Picture Books About Children with Different Abilities

“When I see you through my eyes, I think that we are different. When I see you through my heart, I know we are the same”.

Doe Zantamanta

It is so important to teach our students to see with their heart. Reading books with characters who have different abilities helps our students to do this. It helps them to build empathy and respect. It gives the chance to look beyond a person’s disability and see who they are inside. And it also allows children who have a disability to see themselves reflected in the book.

This book list features 16 picture books with children who have different abilities. This includes children with autism and Down’s Syndrome and children who are in a wheelchair, are dyslexic or have a learning disability of some kind.

Disclosure: This post may contain affiliate links, meaning I receive a small commission if you decide to make a purchase through one of my links, at no cost to you. Please read my disclosure policy for more information.

47 Strings : Tessa’s Special Code by Becky Carey

A children’s picture book about the remarkable lessons to be learned from a little girl named Tessa, who was born with Down syndrome. This book describes, in easy-to-understand language and with sensitivity, some of the challenges baby Tessa’s special ‘code’ might bring — while never losing focus on the message that a family’s love is the same for everyone.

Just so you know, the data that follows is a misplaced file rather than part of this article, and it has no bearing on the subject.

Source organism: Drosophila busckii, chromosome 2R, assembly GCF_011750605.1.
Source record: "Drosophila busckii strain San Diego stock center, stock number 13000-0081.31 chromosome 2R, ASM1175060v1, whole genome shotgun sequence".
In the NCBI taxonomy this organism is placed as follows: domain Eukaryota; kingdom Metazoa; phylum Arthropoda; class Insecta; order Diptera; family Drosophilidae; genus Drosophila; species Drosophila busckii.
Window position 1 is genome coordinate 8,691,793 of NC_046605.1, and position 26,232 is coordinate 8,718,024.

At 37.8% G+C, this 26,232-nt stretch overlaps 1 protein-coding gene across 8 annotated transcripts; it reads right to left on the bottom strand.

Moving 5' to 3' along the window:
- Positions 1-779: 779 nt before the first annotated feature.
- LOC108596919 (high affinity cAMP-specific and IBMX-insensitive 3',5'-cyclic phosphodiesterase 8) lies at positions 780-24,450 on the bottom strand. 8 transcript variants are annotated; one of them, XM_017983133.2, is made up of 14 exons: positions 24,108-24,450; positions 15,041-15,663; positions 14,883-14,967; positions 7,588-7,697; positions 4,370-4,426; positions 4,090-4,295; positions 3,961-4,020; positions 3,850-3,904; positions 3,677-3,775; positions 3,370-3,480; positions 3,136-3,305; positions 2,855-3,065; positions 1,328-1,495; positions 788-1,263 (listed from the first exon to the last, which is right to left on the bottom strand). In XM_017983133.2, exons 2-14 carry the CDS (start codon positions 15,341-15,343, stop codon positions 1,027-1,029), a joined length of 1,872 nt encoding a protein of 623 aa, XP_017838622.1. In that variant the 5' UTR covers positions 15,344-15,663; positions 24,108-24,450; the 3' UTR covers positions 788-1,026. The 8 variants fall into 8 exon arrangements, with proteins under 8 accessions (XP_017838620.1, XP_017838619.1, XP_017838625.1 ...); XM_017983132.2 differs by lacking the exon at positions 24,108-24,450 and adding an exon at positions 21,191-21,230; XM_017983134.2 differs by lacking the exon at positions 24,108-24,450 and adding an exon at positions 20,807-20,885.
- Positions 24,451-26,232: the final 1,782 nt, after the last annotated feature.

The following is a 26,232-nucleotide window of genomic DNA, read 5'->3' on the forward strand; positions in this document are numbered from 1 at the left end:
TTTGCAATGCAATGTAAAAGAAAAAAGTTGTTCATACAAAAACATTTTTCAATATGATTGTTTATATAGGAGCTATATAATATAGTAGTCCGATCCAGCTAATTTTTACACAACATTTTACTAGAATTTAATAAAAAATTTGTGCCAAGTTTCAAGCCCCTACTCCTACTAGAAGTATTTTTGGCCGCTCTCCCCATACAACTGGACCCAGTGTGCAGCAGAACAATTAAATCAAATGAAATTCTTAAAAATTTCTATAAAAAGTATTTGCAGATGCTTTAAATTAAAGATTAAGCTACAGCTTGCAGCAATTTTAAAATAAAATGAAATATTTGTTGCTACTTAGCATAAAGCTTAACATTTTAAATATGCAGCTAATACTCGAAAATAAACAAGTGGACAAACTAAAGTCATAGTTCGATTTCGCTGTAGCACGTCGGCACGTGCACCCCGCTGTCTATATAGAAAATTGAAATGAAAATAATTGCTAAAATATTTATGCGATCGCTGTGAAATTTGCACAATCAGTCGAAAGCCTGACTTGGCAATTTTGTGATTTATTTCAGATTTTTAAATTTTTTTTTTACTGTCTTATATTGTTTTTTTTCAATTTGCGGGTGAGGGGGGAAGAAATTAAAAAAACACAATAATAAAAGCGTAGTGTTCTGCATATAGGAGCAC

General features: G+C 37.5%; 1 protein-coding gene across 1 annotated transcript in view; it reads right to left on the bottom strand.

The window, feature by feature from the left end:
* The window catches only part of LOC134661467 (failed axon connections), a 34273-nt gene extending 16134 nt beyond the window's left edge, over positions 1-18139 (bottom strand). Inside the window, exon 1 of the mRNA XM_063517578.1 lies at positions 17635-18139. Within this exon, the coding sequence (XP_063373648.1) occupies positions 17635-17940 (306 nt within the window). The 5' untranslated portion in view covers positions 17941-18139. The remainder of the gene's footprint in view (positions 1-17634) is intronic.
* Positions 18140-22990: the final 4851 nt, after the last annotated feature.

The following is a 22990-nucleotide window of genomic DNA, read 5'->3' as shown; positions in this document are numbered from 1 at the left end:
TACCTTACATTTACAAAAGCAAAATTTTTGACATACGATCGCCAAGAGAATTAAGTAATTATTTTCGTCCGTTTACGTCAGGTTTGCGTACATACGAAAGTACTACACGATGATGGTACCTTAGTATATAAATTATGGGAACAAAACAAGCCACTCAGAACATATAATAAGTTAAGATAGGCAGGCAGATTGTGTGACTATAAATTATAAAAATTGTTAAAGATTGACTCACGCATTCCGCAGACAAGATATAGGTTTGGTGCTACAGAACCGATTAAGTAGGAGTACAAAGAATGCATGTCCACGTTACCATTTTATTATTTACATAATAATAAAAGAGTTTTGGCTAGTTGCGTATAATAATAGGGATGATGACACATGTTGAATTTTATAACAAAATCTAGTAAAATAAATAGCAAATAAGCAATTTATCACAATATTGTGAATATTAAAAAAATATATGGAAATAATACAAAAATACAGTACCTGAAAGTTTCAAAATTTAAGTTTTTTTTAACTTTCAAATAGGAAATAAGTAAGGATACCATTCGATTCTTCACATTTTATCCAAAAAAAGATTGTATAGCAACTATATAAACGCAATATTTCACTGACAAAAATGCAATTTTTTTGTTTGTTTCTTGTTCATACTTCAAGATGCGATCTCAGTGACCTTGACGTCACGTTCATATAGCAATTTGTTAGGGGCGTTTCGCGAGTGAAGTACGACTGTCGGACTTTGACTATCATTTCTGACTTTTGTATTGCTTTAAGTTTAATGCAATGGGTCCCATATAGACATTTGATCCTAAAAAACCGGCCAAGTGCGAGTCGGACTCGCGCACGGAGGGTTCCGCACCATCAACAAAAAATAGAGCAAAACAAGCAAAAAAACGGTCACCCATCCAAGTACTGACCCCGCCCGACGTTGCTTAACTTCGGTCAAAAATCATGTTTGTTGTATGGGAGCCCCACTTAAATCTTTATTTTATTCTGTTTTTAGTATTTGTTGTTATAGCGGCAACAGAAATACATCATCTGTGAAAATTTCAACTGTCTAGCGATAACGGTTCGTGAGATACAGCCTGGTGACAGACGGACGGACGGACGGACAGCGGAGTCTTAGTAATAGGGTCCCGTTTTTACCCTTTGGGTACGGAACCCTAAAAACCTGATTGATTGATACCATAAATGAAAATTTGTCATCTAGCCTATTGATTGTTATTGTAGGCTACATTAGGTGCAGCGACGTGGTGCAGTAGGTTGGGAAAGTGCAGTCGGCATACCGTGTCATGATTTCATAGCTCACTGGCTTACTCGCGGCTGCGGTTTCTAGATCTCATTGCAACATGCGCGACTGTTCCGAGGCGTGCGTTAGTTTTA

All My Stripes: a Story for Children with Autism by Shaina Rudolph

Zane rushes home to tell his mother about problems he faced during his school day, and she reminds him that while others may only see his “autism stripe,” he has stripes for honesty, caring, and much more.

The Alphabet War : a Story about Dyslexia by Diane Burton Robb

Learning to read is a great struggle for Adam, but with expert help, hard work, and belief in himself, he wins “The Alphabet War.” Includes information about dyslexia.

The Art of Miss Chew by Patricia Polacco

Describes how a teacher named Miss Chew encouraged individuality, and accepted learning differences, and helped a young student with academic difficulties get extra time to take tests and permission to be in advanced art classes. Inspired by the author’s memories of her art teacher.

Emmanuel’s Dream : the True Story of Emmanuel Ofosu Yeboah by Laurie Ann Thompson

The story of a West African youth who pursued an education, helped support his family and became a record-setting cyclist in spite of a disability traces his ongoing achievements as an activist.

A Friend for Henry by Jenn Bailey

Henry would like to find a friend at school, but for a boy on the autism spectrum, making friends can be difficult, as his efforts are sometimes misinterpreted, or things just go wrong–but Henry keeps trying, and in the end he finds a friend he can play with.

Giant Tess by Dan Yaccarino

Being the only giant around, Tess wants more than anything to be like everyone else, but when she and Smokey, her dragon best friend, use their height to help save the big parade, Tess suddenly realizes that she is just the right size.